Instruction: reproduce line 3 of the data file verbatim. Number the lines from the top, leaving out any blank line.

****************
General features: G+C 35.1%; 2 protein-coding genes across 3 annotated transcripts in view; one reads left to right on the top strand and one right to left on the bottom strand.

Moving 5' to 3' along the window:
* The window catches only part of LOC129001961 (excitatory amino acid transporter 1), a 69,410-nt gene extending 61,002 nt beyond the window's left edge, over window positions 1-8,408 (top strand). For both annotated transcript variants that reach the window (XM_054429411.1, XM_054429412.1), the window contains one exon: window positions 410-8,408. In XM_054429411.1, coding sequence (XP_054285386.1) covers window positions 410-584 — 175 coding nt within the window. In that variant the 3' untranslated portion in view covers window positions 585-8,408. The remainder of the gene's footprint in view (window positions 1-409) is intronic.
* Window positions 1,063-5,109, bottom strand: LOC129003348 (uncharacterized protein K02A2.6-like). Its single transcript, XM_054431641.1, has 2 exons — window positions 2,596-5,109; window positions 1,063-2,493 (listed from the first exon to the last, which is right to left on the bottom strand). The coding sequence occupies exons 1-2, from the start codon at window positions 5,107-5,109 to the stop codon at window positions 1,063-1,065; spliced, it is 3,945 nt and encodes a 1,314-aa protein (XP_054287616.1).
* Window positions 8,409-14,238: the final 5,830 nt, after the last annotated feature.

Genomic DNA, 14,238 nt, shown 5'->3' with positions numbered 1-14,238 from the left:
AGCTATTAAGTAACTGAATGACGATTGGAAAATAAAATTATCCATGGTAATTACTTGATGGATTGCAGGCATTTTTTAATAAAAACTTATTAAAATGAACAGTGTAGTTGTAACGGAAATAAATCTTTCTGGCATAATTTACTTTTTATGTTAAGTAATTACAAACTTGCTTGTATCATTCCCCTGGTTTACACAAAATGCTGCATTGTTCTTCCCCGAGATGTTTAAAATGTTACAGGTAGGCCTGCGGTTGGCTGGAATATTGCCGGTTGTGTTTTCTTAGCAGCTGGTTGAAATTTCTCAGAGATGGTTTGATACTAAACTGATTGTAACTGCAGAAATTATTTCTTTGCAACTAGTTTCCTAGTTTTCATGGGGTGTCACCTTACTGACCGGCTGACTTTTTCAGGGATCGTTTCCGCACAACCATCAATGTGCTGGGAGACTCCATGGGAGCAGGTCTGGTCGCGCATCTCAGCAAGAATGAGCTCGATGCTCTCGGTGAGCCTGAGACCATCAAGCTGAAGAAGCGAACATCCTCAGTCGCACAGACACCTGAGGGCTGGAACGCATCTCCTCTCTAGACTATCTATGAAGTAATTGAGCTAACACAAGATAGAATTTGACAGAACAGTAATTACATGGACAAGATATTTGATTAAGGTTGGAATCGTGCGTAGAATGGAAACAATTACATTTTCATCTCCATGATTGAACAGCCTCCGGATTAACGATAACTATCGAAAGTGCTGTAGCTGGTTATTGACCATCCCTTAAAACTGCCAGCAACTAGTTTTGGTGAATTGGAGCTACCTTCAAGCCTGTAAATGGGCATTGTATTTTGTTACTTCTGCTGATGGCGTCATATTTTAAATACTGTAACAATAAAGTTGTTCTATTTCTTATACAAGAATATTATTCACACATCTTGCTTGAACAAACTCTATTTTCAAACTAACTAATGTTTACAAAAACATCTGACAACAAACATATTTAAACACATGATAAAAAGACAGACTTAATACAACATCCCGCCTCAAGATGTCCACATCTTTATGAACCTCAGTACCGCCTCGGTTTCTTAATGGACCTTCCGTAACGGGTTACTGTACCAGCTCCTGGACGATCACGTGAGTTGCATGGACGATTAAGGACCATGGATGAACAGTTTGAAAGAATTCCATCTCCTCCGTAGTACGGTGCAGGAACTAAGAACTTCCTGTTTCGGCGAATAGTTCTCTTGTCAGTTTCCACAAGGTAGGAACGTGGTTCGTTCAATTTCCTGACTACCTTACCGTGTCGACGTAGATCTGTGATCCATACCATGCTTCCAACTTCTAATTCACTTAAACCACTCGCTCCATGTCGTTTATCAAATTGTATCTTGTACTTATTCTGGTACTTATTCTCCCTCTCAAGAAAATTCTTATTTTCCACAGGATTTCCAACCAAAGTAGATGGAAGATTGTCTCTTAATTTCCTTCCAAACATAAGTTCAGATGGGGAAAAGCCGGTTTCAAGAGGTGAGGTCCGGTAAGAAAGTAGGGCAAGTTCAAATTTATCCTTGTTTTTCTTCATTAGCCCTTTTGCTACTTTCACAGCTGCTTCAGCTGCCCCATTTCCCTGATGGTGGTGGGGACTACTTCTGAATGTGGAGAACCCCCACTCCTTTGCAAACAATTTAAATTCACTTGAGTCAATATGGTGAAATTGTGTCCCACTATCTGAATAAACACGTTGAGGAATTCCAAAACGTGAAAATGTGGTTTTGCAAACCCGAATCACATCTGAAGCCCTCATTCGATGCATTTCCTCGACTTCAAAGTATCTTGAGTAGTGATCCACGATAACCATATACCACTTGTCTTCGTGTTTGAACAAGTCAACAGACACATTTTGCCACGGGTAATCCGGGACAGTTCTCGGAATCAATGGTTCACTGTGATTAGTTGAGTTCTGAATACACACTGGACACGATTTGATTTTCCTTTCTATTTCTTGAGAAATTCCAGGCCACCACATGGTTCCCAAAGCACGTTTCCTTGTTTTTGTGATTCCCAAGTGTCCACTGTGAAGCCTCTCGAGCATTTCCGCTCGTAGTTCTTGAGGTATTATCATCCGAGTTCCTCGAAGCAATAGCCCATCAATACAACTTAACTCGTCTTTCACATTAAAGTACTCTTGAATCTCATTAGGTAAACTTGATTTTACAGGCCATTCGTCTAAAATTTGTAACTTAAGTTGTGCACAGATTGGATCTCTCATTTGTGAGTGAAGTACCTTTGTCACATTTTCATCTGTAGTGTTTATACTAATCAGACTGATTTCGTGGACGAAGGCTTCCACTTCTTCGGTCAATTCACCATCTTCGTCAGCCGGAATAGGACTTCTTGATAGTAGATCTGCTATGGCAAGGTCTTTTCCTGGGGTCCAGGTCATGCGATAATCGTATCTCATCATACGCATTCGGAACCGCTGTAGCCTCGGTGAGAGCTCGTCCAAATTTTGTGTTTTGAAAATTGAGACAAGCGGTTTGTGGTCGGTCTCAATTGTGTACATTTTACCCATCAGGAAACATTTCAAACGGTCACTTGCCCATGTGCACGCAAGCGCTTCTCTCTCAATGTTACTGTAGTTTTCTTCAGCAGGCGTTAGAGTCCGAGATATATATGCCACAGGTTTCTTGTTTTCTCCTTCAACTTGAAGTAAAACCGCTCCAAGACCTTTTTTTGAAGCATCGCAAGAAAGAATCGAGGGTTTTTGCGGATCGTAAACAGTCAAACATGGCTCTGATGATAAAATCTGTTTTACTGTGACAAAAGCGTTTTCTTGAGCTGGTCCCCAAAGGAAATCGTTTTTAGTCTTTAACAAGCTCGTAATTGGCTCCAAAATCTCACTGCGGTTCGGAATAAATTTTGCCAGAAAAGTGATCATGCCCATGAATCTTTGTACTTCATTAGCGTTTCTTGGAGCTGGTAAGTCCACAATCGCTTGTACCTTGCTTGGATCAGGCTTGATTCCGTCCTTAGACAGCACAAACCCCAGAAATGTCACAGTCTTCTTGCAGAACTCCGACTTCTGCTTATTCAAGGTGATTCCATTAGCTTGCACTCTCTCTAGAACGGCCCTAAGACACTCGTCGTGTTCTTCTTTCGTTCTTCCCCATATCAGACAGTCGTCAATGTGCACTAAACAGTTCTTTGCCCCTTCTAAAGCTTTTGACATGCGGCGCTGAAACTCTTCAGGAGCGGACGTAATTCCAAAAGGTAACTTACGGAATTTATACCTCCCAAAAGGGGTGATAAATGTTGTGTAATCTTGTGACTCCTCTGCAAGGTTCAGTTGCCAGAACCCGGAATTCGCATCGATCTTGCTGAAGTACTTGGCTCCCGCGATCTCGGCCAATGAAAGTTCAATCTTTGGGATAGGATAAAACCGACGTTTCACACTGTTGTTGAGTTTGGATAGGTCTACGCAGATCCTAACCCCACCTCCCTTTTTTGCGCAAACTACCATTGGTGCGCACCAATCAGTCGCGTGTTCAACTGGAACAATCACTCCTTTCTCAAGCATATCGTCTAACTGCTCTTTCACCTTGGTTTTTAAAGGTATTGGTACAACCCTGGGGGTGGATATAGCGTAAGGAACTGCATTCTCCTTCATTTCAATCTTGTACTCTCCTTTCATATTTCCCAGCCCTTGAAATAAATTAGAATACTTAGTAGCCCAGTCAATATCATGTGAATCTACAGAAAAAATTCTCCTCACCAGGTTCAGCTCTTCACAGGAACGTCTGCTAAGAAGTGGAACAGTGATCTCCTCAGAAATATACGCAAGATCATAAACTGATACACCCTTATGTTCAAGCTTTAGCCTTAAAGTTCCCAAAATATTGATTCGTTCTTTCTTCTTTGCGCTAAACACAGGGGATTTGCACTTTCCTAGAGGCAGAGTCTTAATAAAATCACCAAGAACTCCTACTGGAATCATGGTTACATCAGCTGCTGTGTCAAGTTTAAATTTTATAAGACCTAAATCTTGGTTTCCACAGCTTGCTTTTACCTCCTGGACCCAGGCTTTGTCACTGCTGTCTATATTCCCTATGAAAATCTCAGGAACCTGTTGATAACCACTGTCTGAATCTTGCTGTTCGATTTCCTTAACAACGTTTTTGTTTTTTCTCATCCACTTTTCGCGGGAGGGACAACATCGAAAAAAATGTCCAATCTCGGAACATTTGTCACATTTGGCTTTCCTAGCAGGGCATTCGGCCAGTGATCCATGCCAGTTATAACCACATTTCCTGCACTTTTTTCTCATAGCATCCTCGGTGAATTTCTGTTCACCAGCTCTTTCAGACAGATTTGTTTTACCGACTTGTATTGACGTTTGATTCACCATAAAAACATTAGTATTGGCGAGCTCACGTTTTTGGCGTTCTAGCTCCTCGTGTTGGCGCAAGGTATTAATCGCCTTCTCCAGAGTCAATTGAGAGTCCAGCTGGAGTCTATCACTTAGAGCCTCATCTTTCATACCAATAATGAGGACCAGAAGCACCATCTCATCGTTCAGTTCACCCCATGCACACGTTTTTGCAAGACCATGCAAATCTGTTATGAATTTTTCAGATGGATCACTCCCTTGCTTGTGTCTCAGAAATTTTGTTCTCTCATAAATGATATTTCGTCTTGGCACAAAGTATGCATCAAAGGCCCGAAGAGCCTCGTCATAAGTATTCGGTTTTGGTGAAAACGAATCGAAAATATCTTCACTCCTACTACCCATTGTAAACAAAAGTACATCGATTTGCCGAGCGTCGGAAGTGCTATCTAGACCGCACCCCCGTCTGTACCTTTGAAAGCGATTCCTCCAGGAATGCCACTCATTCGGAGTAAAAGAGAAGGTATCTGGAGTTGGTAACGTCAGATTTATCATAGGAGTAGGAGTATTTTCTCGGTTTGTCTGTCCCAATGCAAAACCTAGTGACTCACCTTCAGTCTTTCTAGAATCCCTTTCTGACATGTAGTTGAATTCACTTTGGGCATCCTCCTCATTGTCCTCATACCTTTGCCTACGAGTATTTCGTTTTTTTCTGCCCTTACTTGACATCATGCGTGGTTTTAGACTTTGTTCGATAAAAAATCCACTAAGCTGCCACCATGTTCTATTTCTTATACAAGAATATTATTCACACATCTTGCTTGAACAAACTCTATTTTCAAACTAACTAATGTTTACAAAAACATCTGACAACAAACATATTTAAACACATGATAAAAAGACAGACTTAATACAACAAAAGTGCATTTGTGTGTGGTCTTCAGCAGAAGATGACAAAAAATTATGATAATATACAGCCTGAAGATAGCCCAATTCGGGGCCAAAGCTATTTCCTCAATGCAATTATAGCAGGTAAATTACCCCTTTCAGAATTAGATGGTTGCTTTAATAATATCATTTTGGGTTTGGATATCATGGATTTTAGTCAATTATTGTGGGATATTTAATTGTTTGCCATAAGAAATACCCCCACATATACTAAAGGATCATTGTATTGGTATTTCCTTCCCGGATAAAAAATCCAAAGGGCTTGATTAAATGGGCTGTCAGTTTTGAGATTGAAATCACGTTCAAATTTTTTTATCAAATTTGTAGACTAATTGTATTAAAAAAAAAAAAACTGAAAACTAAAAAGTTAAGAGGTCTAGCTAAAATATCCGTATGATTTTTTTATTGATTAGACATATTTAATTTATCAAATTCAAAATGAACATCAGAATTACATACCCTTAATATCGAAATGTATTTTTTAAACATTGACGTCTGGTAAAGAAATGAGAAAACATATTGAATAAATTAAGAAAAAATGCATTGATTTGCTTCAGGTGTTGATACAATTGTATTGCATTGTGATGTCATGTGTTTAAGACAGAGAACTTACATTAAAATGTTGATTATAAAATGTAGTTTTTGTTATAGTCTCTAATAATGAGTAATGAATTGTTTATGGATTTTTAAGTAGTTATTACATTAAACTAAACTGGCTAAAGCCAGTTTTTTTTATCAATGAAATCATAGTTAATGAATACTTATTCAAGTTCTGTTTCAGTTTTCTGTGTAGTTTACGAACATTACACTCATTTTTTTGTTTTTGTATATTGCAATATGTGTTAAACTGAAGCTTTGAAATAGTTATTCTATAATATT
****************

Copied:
* The window catches only part of LOC129001961 (excitatory amino acid transporter 1), a 69,410-nt gene extending 61,002 nt beyond the window's left edge, over window positions 1-8,408 (top strand). For both annotated transcript variants that reach the window (XM_054429411.1, XM_054429412.1), the window contains one exon: window positions 410-8,408. In XM_054429411.1, coding sequence (XP_054285386.1) covers window positions 410-584 — 175 coding nt within the window. In that variant the 3' untranslated portion in view covers window positions 585-8,408. The remainder of the gene's footprint in view (window positions 1-409) is intronic.